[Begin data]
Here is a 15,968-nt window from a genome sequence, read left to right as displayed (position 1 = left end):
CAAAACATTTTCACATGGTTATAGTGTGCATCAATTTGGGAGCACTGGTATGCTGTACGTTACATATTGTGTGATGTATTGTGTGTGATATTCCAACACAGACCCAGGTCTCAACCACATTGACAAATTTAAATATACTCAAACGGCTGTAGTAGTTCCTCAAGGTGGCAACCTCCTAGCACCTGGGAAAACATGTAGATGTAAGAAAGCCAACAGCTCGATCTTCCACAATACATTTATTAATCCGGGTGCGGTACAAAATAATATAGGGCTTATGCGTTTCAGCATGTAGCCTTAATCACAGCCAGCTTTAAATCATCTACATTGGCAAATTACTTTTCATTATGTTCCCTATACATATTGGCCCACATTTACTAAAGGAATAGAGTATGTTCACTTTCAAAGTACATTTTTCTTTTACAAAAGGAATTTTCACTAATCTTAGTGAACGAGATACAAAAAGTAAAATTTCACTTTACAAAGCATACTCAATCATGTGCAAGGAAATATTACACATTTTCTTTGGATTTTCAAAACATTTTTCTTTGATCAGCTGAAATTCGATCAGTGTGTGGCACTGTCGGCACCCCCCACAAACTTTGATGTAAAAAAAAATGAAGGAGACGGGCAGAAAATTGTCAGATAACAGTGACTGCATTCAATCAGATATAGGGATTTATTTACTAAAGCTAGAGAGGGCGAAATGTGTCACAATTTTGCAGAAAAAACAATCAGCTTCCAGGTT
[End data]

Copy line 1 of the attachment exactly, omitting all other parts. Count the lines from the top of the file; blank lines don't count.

Here is a 15,968-nt window from a genome sequence, read left to right as displayed (position 1 = left end):